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  • Forms of Poetic Attention by Lucy Alford
  • Zachary Finch
Forms of Poetic Attention.
By Lucy Alford. New York: Columbia University Press, 2020.

On the cover of this fascinating book is the image of what the book flap calls a "canary resuscitator." An odd birdcage made of glass and metal, this actual contraption, the size of a small lantern, was once carried underground by English miners; whenever the canary stowed inside showed signs of carbon monoxide poisoning, a miner could close the glass door and then open a valve connected to a tiny oxygen tank in order to restore the bird back to health. The resuscitator's image prefaces Alford's exploration of poetic attention in a provocative way, without ever being explicitly brought up by the author. Given the archaic correspondence between birdsong and poetry, we can readily imagine how this device might signify some external apparatus useful for reviving an ailing genre. Yet as Alford's expansive book makes clear, poetry is far from endangered and doesn't need criticism's interventions. Why then feature the resuscitator on the cover? Beneath the book's investigations may be the subtle suggestion that literary criticism itself requires reviving, could stand a little more oxygen.

Nowhere does Alford make such broad, antagonistic claims about the limits of criticism, yet the sweep of the book itself—its cross-cultural scope, its inclusive, transhistorical archive, its privileging of close reading—affirms an alternative version of what literary study might look like in an economy that values specialization, and within an academic climate that can often feel dominated by what Alford calls the "routine overtheorization" of historicist criticism in particular (107). Instead, this book takes on the timeless aesthetic ground of attention, a fundamental medium "as old and as central to poetry as language itself," which gets variously "infected" by conditions including "sociopolitical context, poetic convention, prevailing modes of reading, and the attention cultures surrounding both the act of writing and the act of reading" (7). Moving between poets as various as Sappho and Paul Celan, the sixth-century Sufi poet Rabi'a al-Basri and Audre Lorde, the highly personal, inevitably subjective act of selecting and reading poems is Alford's primary investigative interest, and her book crafts a language to describe the "bottom-up, phenomenological process" by which the formal object of the poem both represents and generates "the very shape and texture of inner life" (5, 270).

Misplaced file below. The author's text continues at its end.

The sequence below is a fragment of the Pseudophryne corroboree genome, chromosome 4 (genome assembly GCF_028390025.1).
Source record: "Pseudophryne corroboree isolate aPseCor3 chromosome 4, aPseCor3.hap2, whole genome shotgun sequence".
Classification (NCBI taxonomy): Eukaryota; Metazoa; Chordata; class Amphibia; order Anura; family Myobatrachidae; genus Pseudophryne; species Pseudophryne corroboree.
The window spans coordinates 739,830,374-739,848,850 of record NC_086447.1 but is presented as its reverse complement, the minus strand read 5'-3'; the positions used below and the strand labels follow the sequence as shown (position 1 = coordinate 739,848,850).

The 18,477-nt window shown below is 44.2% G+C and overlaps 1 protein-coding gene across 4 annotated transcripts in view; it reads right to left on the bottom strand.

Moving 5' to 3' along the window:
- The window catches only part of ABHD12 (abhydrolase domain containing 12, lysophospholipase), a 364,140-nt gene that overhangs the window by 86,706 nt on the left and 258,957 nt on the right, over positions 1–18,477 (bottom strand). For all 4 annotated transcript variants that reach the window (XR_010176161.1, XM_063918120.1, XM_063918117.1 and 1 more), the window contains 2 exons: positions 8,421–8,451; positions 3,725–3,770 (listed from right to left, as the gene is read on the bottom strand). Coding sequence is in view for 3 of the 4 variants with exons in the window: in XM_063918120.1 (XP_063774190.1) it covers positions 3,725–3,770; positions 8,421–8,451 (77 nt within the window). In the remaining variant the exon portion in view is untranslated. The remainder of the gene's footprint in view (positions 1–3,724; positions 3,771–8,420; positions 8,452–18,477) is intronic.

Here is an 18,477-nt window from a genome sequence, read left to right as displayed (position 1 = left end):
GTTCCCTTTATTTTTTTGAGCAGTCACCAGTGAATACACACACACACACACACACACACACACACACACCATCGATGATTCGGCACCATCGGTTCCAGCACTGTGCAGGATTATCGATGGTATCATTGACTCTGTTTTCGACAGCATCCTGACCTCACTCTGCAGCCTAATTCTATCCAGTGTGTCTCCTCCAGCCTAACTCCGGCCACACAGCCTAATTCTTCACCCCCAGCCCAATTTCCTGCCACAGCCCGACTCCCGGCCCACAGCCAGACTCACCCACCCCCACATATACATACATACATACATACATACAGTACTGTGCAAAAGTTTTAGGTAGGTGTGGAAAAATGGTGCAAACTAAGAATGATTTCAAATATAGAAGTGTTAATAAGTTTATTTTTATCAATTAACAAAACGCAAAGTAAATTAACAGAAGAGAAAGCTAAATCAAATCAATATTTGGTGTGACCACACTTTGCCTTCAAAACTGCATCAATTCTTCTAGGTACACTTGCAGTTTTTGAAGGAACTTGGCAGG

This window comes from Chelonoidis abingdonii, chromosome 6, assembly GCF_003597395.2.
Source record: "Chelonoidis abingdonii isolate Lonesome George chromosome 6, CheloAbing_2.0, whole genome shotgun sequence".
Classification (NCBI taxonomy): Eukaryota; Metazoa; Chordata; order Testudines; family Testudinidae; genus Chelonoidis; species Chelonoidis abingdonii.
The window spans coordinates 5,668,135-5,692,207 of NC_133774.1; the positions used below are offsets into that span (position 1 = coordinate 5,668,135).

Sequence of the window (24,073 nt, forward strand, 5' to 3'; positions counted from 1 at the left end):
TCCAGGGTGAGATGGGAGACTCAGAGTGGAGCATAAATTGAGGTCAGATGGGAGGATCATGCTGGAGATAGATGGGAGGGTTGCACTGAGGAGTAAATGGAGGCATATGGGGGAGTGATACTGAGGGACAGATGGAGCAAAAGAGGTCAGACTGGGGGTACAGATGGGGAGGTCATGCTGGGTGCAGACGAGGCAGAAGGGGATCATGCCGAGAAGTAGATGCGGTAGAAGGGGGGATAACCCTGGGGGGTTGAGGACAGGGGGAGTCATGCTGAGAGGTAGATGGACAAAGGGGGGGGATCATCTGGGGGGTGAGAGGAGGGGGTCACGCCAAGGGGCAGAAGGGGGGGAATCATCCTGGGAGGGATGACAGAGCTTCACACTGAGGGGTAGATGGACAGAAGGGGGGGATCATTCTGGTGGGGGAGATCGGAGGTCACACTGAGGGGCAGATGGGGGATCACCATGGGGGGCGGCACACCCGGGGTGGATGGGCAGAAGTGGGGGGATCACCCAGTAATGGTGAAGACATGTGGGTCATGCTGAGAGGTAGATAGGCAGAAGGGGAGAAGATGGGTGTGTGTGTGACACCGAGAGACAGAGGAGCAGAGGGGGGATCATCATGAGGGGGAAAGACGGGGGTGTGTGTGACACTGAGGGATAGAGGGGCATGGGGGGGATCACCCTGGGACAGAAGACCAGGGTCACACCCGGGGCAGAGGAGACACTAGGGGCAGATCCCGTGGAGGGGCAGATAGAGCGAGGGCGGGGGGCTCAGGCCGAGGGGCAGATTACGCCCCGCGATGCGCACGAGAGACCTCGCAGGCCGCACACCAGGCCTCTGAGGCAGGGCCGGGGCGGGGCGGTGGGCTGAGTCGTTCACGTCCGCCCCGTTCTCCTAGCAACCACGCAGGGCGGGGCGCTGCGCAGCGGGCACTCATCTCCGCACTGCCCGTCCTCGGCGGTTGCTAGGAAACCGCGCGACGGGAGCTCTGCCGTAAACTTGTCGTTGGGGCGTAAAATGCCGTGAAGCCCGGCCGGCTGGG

Poetic attention, as Alford defines it, is a latent precondition for reading akin to consciousness, the raw material upon which a poem acts in its work [End Page 123] of attuning readers to any number of states of being, to phenomenological Stimmung, to temporally inflected moods. In categorizing how this process operates, Alford proposes four modes of "transitive attention," in which poems are oriented around a particular object (real, desired, remembered, or imagined), and four modes of "intransitive attention," when the poem orchestrates attentional stances independent of a single focal object (5–6). Alford's framework is not just the result of a taxonomist, with pretensions to totality, but of a curator, whose speculative groupings and classifications are themselves a kind of art. The book's first part, "Attending to Objects," isolates five "key coordinates" (interest, intentionality, selectivity, spatiotemporal remove, and apprehension) that combine variously to engender the four fundamental affective registers of transitive attention—contemplation, desire, recollection, and imagination—which head the subsequent chapters (28). The book's second part, "Objectless Awareness," invents a different set of coordinates to describe how poems "without a central figure or 'content'" engender the genres of experience that comprise the final four chapters (151): vigilance, resignation, idleness, and boredom.

Wallace Stevens factors in most explicitly when Alford examines poems "directed to a single focal object, in which the central action and motivation is contemplation itself" (51). In Chapter II, entitled "Contemplation: Attention's Reach," we receive an extended reading of "Study of Two Pears" that emphasizes "the failure of language to capture the fullness of perception—of vision, in particular—without resorting to metaphor and analogy" (65). Although Stevensians will not learn anything new from this reading of the dialectic between painterly abstraction and realism in...


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pp. 123-125
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